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Sunday, March 16, 2014


Steve Cole ponders the curious origins of interesting words:
1. MONSTER began as the Latin word monstro, meaning "to warn about" or "to point out." We see this in the English word demonstration, meaning something done to illustrate or prove a point. Monstro was used in association with evil portents from the gods, which always meant that really bad things were coming. Monstrum then became the thing itself, being something abnormally large that caused fear.
2. MORPHINE, a powerful pain killer, comes from the Latin Morpheus, the god of dreams (which later writers confused with Somnus, the god of sleep, except that Graedo-Roman mythology had no god of dreams. The poet Ovid invented the new god of dreams about 3AD in order to use him as a plot device. At that time the old Graeco-Roman gods were barely remembered and worshiped mostly in government-declared celebrations. (The people had moved on to worship Mithras, Jesus, Isis, or others.)
3. MORTGAGE comes from two French words meaning dead pledge. It referred (then as now) to money borrowed with land as the security. If the borrower paid the loan the pledge was then said to be dead, and if the borrower died without paying the loan the land was confiscated on his death.
4. MOUNTEBANK, a dishonest person who tricks and cheats others, comes from the Italian words meaning "to mount the bench." Traveling entertainers would bring a bench with them so they could stand on it and be seen by the crowd. Since bankers also used benches (banks in Italian) to conduct their business, a banker who "put on a show" to lure gullible people into worthless investments was given the derisive name intended for clowns, jugglers, or others of that type.
5. MUGWUMP variously means an independent person, or someone who could not make up his mind. It comes from the Algonquin Indian term "mukquomp" which meant a great man or a chief other than the head chief of a tribe. It was used when translating the Holy Bible for the American Indians to read as it was the closest approximation for "duke" which is itself an approximation of an ancient word for a nobleman next in line below a king. It was derisively used in 1884 to label those Republicans who supported the Democratic Party candidate for President (and were his margin of victory). Republicans said these men were "too good" vote for the Republican nominee, but the Mugwumps adopted the name as a badge of honor saying they were great enough to make up their own minds. Contrary to the Harvard Lampoon it has nothing to do with those who serve beer.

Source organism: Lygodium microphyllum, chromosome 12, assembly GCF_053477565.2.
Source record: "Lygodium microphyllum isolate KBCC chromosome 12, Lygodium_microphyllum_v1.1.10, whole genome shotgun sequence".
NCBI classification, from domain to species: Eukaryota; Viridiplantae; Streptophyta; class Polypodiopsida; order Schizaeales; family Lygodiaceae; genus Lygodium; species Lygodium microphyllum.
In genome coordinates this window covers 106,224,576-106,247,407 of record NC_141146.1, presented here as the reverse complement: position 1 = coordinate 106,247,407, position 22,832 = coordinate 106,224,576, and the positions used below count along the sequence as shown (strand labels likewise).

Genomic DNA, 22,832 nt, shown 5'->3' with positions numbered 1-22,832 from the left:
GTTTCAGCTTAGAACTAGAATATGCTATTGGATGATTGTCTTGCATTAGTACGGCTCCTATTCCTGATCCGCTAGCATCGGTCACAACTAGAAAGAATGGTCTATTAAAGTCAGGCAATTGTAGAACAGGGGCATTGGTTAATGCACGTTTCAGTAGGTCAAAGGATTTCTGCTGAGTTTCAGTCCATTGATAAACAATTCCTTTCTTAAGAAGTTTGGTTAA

6. MUSCLE, the flesh of an animal that pulls bones and thus creates motion, comes from Latin and was adopted by most European languages. To the Romans it meant "the little mice" because the rippling muscles of an athlete looked like a pack of small mice under the skin making the body move. The Romans used the same term to refer to a particular bivalve sea creature eaten as a great delicacy, and that comes to us as MUSSEL.
7. MUSEUM, a collection of art or other exhibits, is based on the nine Roman "muses" who inspired human creativity. Shrines to the muses became the place where artists, poets, or others gathered to discuss and display their works.
8. MUSKET, an old firearm, comes from a time when each kind of firearm was named for an animal. Musket was the French term for the Sparrow Hawk, and the French words for hawk and falcon applied to larger firearms. (Dragon was used for a type of cannon.) The original French word came into English as the name for the mosquito, a stinging insect, and some today think that the original word musket meant a mosquito, or a tiny stinging insect.
9. MYSTERY, an unknown thing (or a story about an unknown thing) comes to use from the Greek mysterion, which referred to the secret and hidden rituals of a religious or other group. Such rites and practices were conducted behind closed doors or at night so that non-members did not learn them.
10. NABOB, a disgustingly rich person who gets anything he wants and feels compelled to declare his opinions on everything (expecting them to be instantly accepted because, well, he's rich and gets anything he wants) originated as the Arabic word "na'ib" which was adapted by the east Indians as "nawwab" which in either case meant "deputy". These were local Indians used by the Mogul Dynasty and British Empire to run provinces and towns of India. Because of their power and corruption, the typical nabob managed to become very rich while in office.